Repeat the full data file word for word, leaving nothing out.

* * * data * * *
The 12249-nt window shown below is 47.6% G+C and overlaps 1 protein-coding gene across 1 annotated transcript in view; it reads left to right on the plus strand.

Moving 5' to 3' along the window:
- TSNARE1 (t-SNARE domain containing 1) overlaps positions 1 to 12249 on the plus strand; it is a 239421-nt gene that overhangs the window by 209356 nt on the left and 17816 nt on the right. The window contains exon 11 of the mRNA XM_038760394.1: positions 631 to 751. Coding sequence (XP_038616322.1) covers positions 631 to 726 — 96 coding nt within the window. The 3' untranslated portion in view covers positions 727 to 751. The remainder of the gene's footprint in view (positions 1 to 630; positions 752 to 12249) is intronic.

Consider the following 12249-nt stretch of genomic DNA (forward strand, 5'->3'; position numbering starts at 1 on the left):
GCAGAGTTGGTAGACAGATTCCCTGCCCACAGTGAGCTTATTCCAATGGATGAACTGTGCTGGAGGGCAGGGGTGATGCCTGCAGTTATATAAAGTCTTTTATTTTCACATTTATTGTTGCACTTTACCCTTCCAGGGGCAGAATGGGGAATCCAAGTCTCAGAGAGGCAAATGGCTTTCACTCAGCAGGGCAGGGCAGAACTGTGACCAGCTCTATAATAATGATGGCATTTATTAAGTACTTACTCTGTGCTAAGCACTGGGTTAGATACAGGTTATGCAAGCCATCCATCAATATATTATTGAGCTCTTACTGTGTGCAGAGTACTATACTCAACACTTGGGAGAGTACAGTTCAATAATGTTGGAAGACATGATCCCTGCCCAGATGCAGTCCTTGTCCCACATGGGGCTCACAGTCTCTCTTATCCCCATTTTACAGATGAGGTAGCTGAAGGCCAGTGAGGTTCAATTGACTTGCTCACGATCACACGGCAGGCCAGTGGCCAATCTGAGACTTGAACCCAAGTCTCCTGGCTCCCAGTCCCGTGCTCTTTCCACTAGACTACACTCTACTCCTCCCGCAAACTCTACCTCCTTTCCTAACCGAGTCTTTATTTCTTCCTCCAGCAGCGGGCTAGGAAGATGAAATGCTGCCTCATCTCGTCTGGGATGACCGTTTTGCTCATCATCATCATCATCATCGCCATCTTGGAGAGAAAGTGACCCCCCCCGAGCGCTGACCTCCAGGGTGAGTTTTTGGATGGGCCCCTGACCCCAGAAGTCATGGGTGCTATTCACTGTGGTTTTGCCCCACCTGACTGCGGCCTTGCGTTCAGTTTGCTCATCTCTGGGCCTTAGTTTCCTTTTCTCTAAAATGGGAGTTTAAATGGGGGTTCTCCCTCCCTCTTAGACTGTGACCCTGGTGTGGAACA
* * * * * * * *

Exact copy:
The 12249-nt window shown below is 47.6% G+C and overlaps 1 protein-coding gene across 1 annotated transcript in view; it reads left to right on the plus strand.

Moving 5' to 3' along the window:
- TSNARE1 (t-SNARE domain containing 1) overlaps positions 1 to 12249 on the plus strand; it is a 239421-nt gene that overhangs the window by 209356 nt on the left and 17816 nt on the right. The window contains exon 11 of the mRNA XM_038760394.1: positions 631 to 751. Coding sequence (XP_038616322.1) covers positions 631 to 726 — 96 coding nt within the window. The 3' untranslated portion in view covers positions 727 to 751. The remainder of the gene's footprint in view (positions 1 to 630; positions 752 to 12249) is intronic.

Consider the following 12249-nt stretch of genomic DNA (forward strand, 5'->3'; position numbering starts at 1 on the left):
GCAGAGTTGGTAGACAGATTCCCTGCCCACAGTGAGCTTATTCCAATGGATGAACTGTGCTGGAGGGCAGGGGTGATGCCTGCAGTTATATAAAGTCTTTTATTTTCACATTTATTGTTGCACTTTACCCTTCCAGGGGCAGAATGGGGAATCCAAGTCTCAGAGAGGCAAATGGCTTTCACTCAGCAGGGCAGGGCAGAACTGTGACCAGCTCTATAATAATGATGGCATTTATTAAGTACTTACTCTGTGCTAAGCACTGGGTTAGATACAGGTTATGCAAGCCATCCATCAATATATTATTGAGCTCTTACTGTGTGCAGAGTACTATACTCAACACTTGGGAGAGTACAGTTCAATAATGTTGGAAGACATGATCCCTGCCCAGATGCAGTCCTTGTCCCACATGGGGCTCACAGTCTCTCTTATCCCCATTTTACAGATGAGGTAGCTGAAGGCCAGTGAGGTTCAATTGACTTGCTCACGATCACACGGCAGGCCAGTGGCCAATCTGAGACTTGAACCCAAGTCTCCTGGCTCCCAGTCCCGTGCTCTTTCCACTAGACTACACTCTACTCCTCCCGCAAACTCTACCTCCTTTCCTAACCGAGTCTTTATTTCTTCCTCCAGCAGCGGGCTAGGAAGATGAAATGCTGCCTCATCTCGTCTGGGATGACCGTTTTGCTCATCATCATCATCATCATCGCCATCTTGGAGAGAAAGTGACCCCCCCCGAGCGCTGACCTCCAGGGTGAGTTTTTGGATGGGCCCCTGACCCCAGAAGTCATGGGTGCTATTCACTGTGGTTTTGCCCCACCTGACTGCGGCCTTGCGTTCAGTTTGCTCATCTCTGGGCCTTAGTTTCCTTTTCTCTAAAATGGGAGTTTAAATGGGGGTTCTCCCTCCCTCTTAGACTGTGACCCTGGTGTGGAACA